Clabby picture
May 23, 2017 Cybersecurity, Data

Why Behavioral Analytics Top SMF Data for Mainframe Security

[Average: 5]

IT security breach attempts are becoming more ominous, having risen five percent from 2014 to 2015 according to IBM’s X-Force Research: 2016 Cyber Security Intelligence Index. A report from Identity Theft Resource Center (ITRC) and CyberScout (formerly IDT911) shows U.S. data breaches tracked in 2016 hit an all-time record high of 1,093, up 40 percent over the near record high of 780 reported in 2015. Security administrators are struggling to keep up, with the global average time to detection being 146 days, further research shows.

For the mainframe, this could pose serious problems. Even as the most securable enterprise platform for hosting business-critical applications and data, insider breaches are becoming a major concern. Much of what will determine mainframe security improvements is how organizations decide to monitor and track users moving forward.

Today, many mainframe teams still leverage SMF data to perform system-level activity monitoring. However, this level of visibility is inadequate for truly understanding user behavior, information security analysts need to discover patterns and prevent breaches.

“To address the volume sifting and time-to-identify-breaches problem, security software providers are increasingly integrating analytics software with their respective security management products. Analytics software can read massive amounts of data quickly, searching for patterns, identifying policy violations and tracking user behavior,” Joe Clabby of Clabby Analytics writes in the new report, “Compuware: Real-time Capture of Mainframe User Behavior for Cybersecurity and Compliance.”

The report discusses differences between system-level activity monitoring, accomplished with resources like SMF data, and application-level activity monitoring, accomplished using a tool like Application Audit, Compuware’s new cybersecurity and compliance solution, which provides security analysts with an end-user perspective to see which applications and data users access, as well as when, where, how and why, making it easier to detect and prevent insider threats.

SMF Data vs. Behavioral Analytics

So, what’s wrong with using system-level activity monitoring via SMF data?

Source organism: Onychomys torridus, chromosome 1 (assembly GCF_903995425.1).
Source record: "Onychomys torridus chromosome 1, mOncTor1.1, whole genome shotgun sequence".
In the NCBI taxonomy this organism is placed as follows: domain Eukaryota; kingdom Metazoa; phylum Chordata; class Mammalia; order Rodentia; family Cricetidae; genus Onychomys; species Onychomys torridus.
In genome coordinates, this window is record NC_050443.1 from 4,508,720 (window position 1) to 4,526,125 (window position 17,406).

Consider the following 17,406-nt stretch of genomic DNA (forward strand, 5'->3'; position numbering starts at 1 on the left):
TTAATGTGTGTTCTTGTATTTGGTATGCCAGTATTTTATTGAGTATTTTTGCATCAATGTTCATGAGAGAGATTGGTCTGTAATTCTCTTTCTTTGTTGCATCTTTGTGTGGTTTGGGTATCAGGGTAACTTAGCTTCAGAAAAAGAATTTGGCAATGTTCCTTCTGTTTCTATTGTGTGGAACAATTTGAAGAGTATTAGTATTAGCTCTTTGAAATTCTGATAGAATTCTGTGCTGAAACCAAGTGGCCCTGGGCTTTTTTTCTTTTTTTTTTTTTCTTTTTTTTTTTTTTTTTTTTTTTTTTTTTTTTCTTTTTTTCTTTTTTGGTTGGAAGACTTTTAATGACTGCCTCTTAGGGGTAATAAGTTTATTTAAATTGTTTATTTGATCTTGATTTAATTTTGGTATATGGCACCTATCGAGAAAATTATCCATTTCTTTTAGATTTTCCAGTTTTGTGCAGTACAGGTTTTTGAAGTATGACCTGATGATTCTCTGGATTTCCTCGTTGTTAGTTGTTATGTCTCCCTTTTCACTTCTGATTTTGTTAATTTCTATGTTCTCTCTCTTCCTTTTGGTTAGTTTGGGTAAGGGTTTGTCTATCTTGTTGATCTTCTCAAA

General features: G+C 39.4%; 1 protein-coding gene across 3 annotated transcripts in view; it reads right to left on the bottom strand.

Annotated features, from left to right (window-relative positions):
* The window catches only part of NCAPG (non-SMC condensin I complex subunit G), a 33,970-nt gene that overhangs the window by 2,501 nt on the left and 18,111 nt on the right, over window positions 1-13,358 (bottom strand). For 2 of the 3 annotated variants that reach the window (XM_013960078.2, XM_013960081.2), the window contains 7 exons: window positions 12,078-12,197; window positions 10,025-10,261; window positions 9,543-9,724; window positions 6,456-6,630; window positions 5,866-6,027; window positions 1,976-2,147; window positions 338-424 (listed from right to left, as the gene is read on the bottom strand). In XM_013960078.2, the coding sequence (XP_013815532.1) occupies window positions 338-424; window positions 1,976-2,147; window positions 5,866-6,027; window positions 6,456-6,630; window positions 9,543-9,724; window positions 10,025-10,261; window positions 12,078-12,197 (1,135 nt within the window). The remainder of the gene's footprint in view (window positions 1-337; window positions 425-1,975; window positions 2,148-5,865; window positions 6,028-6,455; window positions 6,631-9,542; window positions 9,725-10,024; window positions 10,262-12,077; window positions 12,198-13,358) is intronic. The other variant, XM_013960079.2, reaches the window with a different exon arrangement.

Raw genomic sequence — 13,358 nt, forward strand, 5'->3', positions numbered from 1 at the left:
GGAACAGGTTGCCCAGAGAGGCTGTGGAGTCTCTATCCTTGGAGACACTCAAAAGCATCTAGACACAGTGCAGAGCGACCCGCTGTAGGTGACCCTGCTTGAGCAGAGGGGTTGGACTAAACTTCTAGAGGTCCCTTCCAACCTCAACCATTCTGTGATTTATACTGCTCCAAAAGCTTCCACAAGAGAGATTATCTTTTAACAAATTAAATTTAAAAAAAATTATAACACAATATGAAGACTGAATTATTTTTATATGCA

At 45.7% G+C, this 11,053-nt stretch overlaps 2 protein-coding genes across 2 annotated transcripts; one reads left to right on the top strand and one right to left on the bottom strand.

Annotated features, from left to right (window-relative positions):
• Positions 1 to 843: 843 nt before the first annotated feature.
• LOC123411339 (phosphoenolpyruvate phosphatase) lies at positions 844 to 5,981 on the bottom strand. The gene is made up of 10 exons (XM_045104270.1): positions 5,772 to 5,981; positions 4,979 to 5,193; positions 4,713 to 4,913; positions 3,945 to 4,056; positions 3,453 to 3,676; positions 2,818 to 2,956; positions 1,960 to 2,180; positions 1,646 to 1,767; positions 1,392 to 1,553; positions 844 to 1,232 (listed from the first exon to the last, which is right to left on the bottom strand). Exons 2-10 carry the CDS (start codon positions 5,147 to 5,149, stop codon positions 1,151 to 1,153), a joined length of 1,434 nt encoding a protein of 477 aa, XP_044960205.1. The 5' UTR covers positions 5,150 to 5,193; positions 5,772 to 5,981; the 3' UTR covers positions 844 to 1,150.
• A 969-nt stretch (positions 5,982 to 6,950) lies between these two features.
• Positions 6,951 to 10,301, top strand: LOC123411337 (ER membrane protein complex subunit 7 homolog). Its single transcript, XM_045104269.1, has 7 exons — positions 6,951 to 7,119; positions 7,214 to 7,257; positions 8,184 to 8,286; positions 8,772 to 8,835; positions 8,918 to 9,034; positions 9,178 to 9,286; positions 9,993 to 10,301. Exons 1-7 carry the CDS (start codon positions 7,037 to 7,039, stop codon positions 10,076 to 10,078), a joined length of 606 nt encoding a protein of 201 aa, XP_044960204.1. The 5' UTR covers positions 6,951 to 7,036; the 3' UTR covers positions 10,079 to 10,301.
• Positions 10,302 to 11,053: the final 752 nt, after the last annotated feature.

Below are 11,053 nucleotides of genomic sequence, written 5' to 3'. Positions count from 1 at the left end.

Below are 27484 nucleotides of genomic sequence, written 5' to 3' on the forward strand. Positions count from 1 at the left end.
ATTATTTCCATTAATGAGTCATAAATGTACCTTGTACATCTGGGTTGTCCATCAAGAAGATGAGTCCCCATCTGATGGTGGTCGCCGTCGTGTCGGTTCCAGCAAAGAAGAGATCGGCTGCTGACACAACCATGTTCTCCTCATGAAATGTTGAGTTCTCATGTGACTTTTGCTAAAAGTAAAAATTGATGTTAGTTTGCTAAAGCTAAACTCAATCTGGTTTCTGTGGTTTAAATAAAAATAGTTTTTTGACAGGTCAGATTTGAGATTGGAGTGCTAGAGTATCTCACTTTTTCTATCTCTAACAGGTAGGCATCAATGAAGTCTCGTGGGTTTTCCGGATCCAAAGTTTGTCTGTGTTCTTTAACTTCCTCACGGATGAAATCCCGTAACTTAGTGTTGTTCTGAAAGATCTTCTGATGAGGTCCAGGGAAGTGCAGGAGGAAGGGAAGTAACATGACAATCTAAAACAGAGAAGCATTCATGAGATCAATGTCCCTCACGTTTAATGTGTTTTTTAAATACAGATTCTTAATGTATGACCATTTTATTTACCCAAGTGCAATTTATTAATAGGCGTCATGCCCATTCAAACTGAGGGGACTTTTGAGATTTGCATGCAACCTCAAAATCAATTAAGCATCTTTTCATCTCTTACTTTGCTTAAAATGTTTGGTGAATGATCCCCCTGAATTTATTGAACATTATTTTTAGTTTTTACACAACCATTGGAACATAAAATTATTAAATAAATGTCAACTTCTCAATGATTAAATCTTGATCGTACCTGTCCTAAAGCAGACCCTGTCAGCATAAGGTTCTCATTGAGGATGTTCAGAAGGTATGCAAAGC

“To date, enterprise security administrators have manually sifted through SMF data, scanned through mountains of disparate log data, and used security integration and event management tools to examine user behavior by tracking application usage and data access. However, these approaches and tools put far too much pressure on security administrators to locate needle-in-a-haystack breach behavior,” Clabby writes.

He goes on to say: “Security administrators don’t have time to monitor huge amounts of data as timeframes become shorter and things move faster. “[SMF] data stores are so vast, it takes too much time for humans to analyze data, find patterns and identify threats to data security.

“Using a tool like Application Audit provides mainframe user behavior intelligence to SIEM engines like Splunk via Syncsort Ironstream or CorreLog enabling security administrators to “streamline user behavior analysis—helping enterprises protect data more efficiently.

“Application Audit collects information on who is accessing which applications and databases. It organizes that information and presents it to an analytics program that can quickly evaluate vast amounts of data, looking for suspicious behavior, helping organizations overcome data volume overload and improve time to detection.”

Read the report from Clabby Analytics to learn more about the differences of leveraging SMF data and other disparate logs for system-level activity monitoring versus leveraging Application Audit and its integrations for deeper visibility through application-level activity monitoring.

The following two tabs change content below.

Mike Siemasz

Technology Writer at Compuware
Mike Siemasz formerly served as Content Strategist and Technology Writer, reporting on culture, processes and tools in relation to DevOps and the mainframe.